Three. Long. Years. That's how long it's been since Jhene Aiko gave us a solo album. She helped bridge the long wait when she dropped 2088 last year alongside Big Sean, but other than that and a few features she's been relatively quiet. That changed last week with the surprise release of her new album. It took Jhene Aiko three years, but now she's ready to take us through her own personal trip.
Fittingly, 'Trip' opens up with 'LSD.' The drug inspired track prepares your mind for the journey we're about to go on. Jhene bares some of the themes on the album; nostalgia, drugs, psychedelics. Lines like "So the other night I/Took a tiny piece of paper and put it under my tongue" and "We did some shrooms and we smoked marijuana/ came all this way to escape all our problems," set the mood of the album, and then the album goes into what I like to call the Big Sean section.
'While We're Young' is the first single off the album and it's a beautiful song. From her voice to the lyrics, to the video, Aiko did this song to perfection. She sings about feeling so strong about somebody that literally she'll follow them wherever they go. Jhene says this song is her ideal love situation, so I'm assuming Big Sean is the inspiration behind it.
Big Sean makes his first appearance on the album on the next track 'Moments.' "These are the moments in time/ That we been waiting our whole lives to find," Jhene begins as she sings a verse about not only enjoying her time with Big Sean but about how much she needs his presence. Big Sean sends his reply on the second verse, "Cus baby in a room full of dancers/ You still are the answer/ These other hoes nothing to focus on." Strong rap verse from the only rapper on the album.
'OLLA(Only Lovers Left Alive)' is a Twenty88 collaboration and highlights Big Sean and Jhene's excellent chemistry. The track is an upbeat one, switching the beat to a faster, groovier one, one that people can dance to. Big Sean adds a verse at the end layered by Jhene voice, adding to the celestial, spacey vibes.
Other standout tracks on 'Trip' are 'Sativa,' 'New Balance,' 'Never Call Me,' 'Sing To Me,' 'Frequency,' 'Ascension,' and 'Trip.'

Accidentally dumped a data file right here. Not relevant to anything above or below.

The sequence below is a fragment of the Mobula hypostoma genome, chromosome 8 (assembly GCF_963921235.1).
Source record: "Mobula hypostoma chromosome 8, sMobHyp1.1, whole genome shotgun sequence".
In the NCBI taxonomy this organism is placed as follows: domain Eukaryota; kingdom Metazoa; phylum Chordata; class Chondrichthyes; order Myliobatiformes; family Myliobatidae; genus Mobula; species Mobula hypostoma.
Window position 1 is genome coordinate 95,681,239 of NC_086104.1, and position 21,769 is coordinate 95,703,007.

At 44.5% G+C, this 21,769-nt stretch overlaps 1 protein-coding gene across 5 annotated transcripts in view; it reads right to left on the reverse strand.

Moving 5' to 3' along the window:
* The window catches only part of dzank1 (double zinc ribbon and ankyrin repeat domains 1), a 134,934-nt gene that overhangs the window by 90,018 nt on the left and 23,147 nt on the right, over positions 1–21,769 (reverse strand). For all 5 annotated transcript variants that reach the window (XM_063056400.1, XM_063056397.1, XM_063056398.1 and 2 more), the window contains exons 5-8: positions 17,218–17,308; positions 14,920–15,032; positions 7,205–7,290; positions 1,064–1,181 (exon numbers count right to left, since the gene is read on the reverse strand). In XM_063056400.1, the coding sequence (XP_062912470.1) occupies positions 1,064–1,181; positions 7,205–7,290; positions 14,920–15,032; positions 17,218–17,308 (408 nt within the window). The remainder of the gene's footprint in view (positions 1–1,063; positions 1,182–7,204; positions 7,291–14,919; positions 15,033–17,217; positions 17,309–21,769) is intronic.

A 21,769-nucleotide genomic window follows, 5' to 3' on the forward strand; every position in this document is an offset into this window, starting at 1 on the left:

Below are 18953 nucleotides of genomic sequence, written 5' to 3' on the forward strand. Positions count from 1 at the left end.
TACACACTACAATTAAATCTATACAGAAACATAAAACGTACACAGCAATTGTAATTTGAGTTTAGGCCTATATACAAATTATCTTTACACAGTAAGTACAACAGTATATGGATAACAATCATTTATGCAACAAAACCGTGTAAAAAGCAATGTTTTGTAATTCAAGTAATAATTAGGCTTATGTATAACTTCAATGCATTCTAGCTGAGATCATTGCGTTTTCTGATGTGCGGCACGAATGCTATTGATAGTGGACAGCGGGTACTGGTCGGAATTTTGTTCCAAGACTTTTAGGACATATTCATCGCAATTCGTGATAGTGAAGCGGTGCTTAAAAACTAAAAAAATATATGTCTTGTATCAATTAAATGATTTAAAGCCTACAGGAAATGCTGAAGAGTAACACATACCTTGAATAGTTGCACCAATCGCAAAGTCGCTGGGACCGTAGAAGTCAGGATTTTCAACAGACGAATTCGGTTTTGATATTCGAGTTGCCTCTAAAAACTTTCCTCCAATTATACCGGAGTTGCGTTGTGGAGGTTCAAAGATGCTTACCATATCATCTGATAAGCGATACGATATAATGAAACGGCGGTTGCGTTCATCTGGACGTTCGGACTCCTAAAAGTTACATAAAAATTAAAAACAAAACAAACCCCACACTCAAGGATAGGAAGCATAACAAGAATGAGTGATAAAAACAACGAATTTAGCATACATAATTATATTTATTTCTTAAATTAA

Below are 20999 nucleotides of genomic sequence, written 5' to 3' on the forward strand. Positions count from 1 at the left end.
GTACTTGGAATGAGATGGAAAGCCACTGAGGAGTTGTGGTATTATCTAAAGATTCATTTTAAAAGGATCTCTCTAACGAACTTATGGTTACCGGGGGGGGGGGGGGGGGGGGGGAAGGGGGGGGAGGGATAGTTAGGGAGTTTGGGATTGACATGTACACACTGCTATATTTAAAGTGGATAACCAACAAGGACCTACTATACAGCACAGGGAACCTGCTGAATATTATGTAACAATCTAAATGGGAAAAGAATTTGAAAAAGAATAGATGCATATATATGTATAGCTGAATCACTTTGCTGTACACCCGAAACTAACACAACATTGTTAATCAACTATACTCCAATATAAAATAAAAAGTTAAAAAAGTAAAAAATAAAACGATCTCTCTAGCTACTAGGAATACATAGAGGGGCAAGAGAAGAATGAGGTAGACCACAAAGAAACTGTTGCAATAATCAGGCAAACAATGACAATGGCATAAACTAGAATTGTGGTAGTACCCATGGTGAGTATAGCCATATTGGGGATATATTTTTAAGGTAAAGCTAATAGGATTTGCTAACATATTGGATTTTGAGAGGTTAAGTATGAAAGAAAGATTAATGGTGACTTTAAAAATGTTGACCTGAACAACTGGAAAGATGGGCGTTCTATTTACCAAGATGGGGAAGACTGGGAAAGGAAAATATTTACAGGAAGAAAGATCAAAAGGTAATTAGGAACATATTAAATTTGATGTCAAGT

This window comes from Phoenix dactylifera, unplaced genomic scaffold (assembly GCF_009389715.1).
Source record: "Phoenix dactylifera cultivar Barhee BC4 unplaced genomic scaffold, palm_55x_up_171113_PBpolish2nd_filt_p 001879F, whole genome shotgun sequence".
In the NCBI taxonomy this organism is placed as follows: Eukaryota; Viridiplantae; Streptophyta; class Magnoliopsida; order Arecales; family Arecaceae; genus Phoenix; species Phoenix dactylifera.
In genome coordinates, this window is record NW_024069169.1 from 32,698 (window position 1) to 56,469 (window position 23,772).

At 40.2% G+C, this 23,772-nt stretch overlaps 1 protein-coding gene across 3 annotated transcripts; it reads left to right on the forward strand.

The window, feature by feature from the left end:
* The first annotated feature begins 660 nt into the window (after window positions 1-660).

''Sativa' features Swae Lee and he absolutely rips his feature. He gives Jhene a break from chorus duties on the marijuana strain inspired track, showcasing his ability to dominate a song like he tends to do with his group, Rae Sremmurd. Their chemistry is remarkable, easily the best feature on the album.
'Never Call Me' is my favorite track on the album. Jhene gets nostalgic about her ex-husband and how bad of a relationship it was. "So let's stop pretending like we were in love/ We never shared anything but the drugs/We were both numb, never had anything real between us," Aiko admits and then goes into a beautiful but simple chorus. "You should've called me, why you never call me, why you never call me."
'Sing To Me' features her eight-year-old daughter Namiko and follows the same format as the song 'Promises' from her last album . Her daughter sings a simple chorus, definitely one of the brighter happier moments on the album.
'Frequency' and 'Ascension' show the talents and range of Jhene's voice. "Free my city, free my seed/ bless my situation, show me love" she sings throughout 'Frequency,' but when she sings those lines towards the end is when you hear the passion and power in her voice.
'Ascension' is more evidence to Jhene having the most beautiful voice in music. "What do you do it for/ What are you running for/ What are you running towards," she sings angelically, highlighting the purity of her voice. Brandy features on the song and her voice is no slouch either. She sings those same lines with even more passion than Jhene did.
"Trip' is a journey. Jhene Aiko takes us through her time of healing and new love one tab at a time. She starts the album needing to get away and by the end of it, she's figured herself back out and is ready to ascend past it all. She makes sure to fill us in on the in-between too. She talks about the high moments on tracks like 'While We're Young' and 'Moments.' She lets us into the even higher moments on songs like 'Trip,' 'Sativa,' and ' Psilocybin.' She even shares her low points as well on 'Overstimulated,' 'Nobody' and 'Never Call Me.' Once again Jhene took us through her healing process perfectly, just this time it took a whole lot more drugs.
So if you need some help getting over something, take a trip. Jhene proved you'll be alright.
For more of my thoughts on 'Trip,' Jhene Aiko, and all things music, follow WhyToby? on twitter: @_WhyToby
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